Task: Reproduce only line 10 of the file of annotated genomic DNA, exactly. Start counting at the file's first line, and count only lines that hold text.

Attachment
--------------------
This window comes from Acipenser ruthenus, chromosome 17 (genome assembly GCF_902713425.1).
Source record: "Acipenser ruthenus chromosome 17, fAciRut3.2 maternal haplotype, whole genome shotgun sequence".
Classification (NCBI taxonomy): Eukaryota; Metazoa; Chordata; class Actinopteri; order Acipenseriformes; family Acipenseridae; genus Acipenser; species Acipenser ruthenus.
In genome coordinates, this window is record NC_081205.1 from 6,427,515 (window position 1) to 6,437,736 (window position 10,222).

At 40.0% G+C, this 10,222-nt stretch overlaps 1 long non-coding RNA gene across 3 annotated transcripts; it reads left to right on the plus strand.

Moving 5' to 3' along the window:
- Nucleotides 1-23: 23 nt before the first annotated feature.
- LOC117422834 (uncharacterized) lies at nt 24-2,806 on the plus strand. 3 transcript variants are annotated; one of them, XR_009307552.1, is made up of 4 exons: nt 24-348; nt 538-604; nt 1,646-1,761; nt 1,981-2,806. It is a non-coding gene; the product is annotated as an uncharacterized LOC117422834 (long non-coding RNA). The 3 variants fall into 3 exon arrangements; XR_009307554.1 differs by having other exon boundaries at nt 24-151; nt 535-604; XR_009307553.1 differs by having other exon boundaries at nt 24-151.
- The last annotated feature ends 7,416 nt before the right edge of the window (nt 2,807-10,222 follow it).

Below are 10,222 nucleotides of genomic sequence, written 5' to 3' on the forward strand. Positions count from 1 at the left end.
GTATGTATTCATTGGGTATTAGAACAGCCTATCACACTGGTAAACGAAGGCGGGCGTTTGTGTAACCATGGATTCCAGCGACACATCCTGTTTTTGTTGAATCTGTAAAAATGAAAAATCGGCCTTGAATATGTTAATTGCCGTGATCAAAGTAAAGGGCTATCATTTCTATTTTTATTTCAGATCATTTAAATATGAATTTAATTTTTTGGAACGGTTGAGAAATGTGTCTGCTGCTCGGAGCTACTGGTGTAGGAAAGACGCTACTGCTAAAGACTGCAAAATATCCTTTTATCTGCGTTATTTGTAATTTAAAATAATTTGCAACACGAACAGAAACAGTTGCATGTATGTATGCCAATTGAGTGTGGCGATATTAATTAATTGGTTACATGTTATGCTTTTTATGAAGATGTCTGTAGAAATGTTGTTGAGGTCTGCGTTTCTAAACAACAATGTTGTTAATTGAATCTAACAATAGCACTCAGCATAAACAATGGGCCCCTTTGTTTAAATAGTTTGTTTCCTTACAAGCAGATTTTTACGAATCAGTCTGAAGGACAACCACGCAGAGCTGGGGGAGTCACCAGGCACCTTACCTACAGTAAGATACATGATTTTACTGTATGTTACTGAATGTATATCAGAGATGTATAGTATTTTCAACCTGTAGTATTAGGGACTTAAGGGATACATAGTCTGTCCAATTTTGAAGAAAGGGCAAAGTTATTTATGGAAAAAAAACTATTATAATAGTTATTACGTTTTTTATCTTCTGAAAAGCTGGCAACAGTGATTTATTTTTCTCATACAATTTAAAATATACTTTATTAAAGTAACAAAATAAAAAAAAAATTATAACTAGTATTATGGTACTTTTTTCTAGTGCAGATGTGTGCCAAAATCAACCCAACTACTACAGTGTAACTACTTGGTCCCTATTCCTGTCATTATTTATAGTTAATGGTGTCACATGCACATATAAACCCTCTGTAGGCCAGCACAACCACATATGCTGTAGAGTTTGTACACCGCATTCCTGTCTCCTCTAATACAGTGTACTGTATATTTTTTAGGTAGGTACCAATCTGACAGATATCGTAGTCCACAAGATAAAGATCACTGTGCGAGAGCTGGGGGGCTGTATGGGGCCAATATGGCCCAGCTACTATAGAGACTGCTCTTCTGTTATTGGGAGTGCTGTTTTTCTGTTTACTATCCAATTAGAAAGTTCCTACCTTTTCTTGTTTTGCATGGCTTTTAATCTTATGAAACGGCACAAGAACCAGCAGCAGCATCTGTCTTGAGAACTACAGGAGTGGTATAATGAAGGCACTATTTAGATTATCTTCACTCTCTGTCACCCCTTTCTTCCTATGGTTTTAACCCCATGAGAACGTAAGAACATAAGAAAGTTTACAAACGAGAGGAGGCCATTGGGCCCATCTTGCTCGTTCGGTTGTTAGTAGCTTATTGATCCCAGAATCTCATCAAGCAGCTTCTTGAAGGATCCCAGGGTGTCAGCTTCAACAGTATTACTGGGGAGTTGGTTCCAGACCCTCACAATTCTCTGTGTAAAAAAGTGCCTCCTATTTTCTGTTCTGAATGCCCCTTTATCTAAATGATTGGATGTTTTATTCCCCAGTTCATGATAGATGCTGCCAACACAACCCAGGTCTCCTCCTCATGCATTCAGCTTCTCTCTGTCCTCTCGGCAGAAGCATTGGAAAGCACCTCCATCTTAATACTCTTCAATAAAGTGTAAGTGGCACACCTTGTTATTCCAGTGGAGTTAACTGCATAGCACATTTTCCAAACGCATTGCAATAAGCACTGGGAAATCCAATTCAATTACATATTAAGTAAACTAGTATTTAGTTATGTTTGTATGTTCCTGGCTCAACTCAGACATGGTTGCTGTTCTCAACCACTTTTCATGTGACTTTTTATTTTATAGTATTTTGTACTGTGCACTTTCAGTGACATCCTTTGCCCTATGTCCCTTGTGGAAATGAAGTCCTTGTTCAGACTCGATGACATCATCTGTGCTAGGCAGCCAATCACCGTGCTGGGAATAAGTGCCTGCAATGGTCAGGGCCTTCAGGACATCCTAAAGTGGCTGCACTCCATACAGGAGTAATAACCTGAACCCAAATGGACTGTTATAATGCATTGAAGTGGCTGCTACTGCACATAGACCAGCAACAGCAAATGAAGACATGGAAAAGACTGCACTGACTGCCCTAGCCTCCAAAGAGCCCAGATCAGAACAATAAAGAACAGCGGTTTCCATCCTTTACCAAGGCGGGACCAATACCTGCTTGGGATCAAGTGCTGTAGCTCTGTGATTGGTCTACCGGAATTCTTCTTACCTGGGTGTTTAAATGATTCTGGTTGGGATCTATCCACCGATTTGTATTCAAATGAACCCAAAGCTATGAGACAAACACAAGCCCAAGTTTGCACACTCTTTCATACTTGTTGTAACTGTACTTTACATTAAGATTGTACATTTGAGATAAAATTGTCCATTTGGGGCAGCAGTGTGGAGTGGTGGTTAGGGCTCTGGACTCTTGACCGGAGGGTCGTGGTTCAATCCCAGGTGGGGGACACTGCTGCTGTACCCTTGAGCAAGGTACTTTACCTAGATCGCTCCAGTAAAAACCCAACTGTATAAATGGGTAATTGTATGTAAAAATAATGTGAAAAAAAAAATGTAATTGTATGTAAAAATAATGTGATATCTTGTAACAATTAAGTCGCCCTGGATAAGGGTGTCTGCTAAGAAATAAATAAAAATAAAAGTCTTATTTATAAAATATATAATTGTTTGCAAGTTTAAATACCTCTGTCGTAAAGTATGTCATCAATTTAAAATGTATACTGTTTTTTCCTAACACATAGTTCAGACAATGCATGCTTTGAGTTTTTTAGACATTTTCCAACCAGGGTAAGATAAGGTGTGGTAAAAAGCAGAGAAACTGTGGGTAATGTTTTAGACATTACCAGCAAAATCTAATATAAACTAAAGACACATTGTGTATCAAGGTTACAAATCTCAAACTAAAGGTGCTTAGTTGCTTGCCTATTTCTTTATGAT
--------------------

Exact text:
Below are 10,222 nucleotides of genomic sequence, written 5' to 3' on the forward strand. Positions count from 1 at the left end.